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D&D 4E Reply if you love 4e

Aenghus

Explorer
I like 4e. I've played basic, AD&D, 2nd ed, 3.0 and 3.5 and 4th ed has been the best iteration so far for my needs.

In particular

  • DMing the game is so much easier. Effective encounter design rules, monsters/NPCs not using the same rules as PCs, and NPCs not needing magic items to be effective massively reduces prep time, allowing more time to be spent on plots and NPC personalities.
  • It's much harder to accidentally make an ineffective PC than in 3rd edition. The power spread of 4e PCs is much smaller.
  • 4e is very transparent, making it more obvious that certain ideas are less likely to work. I really appreciate the clarity and lessened need for system mastery of a trap-laden set of rules.
  • Reducing or removing the power disparity between magic using classes and non-magic using classes. Removing or weakening Save or Dies means all classes are playing the same game and reduces the number of anticlimactic. Non-spellcasters can produce impressive effects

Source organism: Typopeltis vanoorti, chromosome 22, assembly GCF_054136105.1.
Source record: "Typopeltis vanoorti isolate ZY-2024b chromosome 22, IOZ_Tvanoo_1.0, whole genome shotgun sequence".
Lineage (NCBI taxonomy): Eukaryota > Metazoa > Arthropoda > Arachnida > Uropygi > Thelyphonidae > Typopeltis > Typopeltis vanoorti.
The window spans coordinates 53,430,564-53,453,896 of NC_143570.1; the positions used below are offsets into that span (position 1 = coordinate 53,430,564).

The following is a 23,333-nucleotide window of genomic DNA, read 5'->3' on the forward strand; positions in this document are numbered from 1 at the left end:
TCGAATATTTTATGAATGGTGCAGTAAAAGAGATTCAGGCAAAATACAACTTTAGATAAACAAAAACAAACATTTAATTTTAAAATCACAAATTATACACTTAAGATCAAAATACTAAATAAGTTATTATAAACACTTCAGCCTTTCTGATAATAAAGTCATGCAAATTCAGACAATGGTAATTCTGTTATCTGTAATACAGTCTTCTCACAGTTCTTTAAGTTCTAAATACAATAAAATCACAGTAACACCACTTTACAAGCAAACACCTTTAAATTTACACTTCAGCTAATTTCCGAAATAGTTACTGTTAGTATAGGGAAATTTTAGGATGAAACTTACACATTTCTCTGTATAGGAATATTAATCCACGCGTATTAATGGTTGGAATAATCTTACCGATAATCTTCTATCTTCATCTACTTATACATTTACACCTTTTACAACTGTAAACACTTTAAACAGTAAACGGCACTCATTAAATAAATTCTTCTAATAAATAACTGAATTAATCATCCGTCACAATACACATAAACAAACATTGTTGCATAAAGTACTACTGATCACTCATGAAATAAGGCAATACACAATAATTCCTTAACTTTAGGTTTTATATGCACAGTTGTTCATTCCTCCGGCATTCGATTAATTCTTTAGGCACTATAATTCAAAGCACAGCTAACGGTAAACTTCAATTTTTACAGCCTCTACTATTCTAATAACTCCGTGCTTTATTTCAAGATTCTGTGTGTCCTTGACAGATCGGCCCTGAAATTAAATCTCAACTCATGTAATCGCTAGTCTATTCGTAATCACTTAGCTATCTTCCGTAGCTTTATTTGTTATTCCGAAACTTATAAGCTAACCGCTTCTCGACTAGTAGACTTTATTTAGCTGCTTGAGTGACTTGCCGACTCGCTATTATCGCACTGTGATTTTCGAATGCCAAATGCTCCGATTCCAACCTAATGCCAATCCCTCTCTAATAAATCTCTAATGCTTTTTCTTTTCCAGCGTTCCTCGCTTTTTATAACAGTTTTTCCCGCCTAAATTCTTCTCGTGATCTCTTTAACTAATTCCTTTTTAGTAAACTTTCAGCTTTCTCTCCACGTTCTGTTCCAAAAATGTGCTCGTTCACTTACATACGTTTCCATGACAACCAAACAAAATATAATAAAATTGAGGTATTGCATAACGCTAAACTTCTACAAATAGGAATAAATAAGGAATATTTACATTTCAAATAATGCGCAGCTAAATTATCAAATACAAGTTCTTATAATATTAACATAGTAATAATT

• At mid to higher levels in earlier editions the transport, utility and divination magic became increasingly important, and was only accessible to spellcasters. In 4e any PC can learn ritual casting for the price of a feat and start teleporting around etc., if they want to. And these powers have generally been reduced in effect, making them less desirable/ broken.
  • I like the separation of fluff and crunch. I have increasing allowed reskinning of powers in 3e so I don't find the idea strange or threatening.

4e isn't perfect, but I don't expect anything to be perfect.
 

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Feetz

First Post
I cut my teeth on 3.5 and had fun but prefer 4e. I DMed for the first time with 4e. I would be very hesitant to DM with 3.5.
 

I like how one can build (using the Essentials "Knight") an effective defender that relies on an ability score other than STR.
Example: A human knight, using the standard array from HotFL
STR --11
CON --14
DEX --10
INT --18
WIS --14
CHA --10

Take the "Improved Defenses" and the "Melee Training: INT" feats. The important thing for a knight is not how hard or how often he hits, but how well he avoids getting hit while being in the thick of the skirmish. The above ability scores gives the knight Defenses of 20 AC, 16 Fort, 18 Ref, and 14 Will. He focuses on feats that increase the defenses as he levels.